The HUD/Census Bureau residential construction report for July 2016 brought good news as far as housing starts, which exceeded expectations. July may have seen an uptick in the number of new single-family homes being built—but these houses appear to be getting smaller, according to the Census Quarterly Starts and Completions by Purpose and Design report for Q2.
The Census report, combined with analysis from the National Association of Home Builders, found that the median average square floor area declined from 2 thousand 465 square feet to 2 thousand 392 square feet from Q1 to Q2 and the average size of a newly constructed single-family home fell from 2 thousand 658 to 2 thousand 616 square feet for the same period.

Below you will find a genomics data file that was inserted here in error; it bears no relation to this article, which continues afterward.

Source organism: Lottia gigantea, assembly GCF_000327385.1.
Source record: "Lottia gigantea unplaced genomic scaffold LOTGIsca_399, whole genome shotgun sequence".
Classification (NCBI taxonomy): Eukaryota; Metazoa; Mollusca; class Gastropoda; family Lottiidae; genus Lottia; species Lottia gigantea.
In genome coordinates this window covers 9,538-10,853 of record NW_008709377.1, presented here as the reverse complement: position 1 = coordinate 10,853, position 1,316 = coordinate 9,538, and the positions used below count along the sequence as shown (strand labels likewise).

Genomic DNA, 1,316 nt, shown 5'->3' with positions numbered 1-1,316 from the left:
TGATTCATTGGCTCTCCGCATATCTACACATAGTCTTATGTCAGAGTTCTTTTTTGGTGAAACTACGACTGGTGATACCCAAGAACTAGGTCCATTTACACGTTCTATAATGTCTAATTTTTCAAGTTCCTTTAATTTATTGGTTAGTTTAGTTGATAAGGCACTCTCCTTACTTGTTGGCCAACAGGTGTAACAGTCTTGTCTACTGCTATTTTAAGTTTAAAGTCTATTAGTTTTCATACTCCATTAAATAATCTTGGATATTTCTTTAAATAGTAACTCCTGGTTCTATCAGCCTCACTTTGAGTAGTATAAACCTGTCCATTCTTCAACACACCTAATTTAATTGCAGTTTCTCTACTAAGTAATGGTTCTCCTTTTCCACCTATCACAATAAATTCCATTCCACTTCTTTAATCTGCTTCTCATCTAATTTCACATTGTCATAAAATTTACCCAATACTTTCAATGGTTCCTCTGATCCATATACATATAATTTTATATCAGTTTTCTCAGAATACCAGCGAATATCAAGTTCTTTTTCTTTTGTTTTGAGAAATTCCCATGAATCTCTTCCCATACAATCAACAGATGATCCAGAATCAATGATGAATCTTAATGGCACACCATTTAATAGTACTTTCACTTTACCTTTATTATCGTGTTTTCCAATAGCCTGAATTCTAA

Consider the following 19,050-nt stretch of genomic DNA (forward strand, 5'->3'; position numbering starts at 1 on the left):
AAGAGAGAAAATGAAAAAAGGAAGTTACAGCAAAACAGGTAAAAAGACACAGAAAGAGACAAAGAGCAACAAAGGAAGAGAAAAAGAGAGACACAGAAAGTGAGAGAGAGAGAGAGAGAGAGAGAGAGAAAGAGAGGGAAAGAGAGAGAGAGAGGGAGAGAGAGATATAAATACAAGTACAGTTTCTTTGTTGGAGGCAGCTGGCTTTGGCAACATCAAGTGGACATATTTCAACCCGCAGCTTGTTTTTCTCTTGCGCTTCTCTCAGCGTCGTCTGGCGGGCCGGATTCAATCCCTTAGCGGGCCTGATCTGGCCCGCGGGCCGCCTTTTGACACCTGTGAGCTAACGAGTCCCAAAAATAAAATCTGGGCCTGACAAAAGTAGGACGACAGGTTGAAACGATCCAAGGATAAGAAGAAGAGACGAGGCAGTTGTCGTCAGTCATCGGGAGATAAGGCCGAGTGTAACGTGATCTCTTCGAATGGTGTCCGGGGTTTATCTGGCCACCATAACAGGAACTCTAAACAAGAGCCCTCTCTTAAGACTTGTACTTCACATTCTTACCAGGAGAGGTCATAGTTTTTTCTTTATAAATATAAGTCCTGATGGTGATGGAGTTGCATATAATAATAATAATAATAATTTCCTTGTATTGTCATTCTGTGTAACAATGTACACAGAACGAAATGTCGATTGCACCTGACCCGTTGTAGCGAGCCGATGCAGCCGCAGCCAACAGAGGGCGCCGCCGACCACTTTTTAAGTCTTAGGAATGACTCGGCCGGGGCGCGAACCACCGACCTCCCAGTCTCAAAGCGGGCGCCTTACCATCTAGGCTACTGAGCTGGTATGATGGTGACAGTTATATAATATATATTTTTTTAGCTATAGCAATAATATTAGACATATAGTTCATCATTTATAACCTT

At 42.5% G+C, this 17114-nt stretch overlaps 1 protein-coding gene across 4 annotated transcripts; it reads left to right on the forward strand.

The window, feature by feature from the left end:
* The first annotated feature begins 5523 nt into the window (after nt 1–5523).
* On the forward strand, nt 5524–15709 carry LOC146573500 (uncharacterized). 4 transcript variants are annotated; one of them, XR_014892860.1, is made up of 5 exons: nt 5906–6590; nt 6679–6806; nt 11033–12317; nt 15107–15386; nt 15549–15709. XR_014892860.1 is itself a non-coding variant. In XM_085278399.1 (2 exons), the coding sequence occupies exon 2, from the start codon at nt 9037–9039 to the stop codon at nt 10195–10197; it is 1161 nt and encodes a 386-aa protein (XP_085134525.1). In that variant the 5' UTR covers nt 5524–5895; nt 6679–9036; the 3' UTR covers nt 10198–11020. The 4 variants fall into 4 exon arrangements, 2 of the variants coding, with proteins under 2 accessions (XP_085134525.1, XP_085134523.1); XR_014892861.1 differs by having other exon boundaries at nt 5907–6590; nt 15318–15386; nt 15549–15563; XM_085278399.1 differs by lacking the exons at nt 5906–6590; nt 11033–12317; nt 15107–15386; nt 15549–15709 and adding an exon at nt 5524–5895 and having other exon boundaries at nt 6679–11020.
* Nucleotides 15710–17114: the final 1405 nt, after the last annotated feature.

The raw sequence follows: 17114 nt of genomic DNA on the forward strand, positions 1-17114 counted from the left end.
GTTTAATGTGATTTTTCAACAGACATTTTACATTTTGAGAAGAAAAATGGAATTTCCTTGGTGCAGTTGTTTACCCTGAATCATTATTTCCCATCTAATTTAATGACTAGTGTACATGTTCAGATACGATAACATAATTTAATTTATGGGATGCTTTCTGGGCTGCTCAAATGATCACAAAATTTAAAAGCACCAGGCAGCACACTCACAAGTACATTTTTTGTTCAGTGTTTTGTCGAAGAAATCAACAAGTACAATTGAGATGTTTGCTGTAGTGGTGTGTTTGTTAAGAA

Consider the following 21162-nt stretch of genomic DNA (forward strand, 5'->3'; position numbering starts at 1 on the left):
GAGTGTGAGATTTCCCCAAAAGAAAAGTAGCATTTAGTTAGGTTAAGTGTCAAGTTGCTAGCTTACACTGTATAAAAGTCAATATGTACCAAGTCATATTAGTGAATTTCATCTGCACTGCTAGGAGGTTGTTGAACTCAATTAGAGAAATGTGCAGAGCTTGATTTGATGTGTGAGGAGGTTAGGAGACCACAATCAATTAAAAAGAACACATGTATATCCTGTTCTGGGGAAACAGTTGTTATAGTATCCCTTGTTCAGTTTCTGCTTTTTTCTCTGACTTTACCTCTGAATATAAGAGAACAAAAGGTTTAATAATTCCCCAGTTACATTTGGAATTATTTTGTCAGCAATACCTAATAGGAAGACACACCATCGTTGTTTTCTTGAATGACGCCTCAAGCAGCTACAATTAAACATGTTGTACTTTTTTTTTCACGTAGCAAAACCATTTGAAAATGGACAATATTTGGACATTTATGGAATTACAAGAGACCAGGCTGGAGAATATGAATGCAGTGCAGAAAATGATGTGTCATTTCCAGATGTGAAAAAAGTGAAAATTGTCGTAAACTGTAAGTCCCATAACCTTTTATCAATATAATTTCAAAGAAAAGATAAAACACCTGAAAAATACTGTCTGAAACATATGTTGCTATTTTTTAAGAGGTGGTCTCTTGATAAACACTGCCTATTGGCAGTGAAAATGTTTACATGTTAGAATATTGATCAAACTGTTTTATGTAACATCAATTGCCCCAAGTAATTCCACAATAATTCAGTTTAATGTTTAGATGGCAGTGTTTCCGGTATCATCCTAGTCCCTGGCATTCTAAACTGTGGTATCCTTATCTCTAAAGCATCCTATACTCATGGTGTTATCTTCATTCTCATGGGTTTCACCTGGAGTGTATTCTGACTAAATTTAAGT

Industry experts have determined that if the housing market follows its current trajectory, the median home price in the U.S. will be equal to that of prices before the housing crisis by 2017. A recent report from Zillow, though, cautions correlating prices returning to these levels with market recovery. The report states that instead of this milestone meaning recovery, it still means that home prices are well below what they would be if the housing bubble and crisis had never occurred but instead grown at historic norms.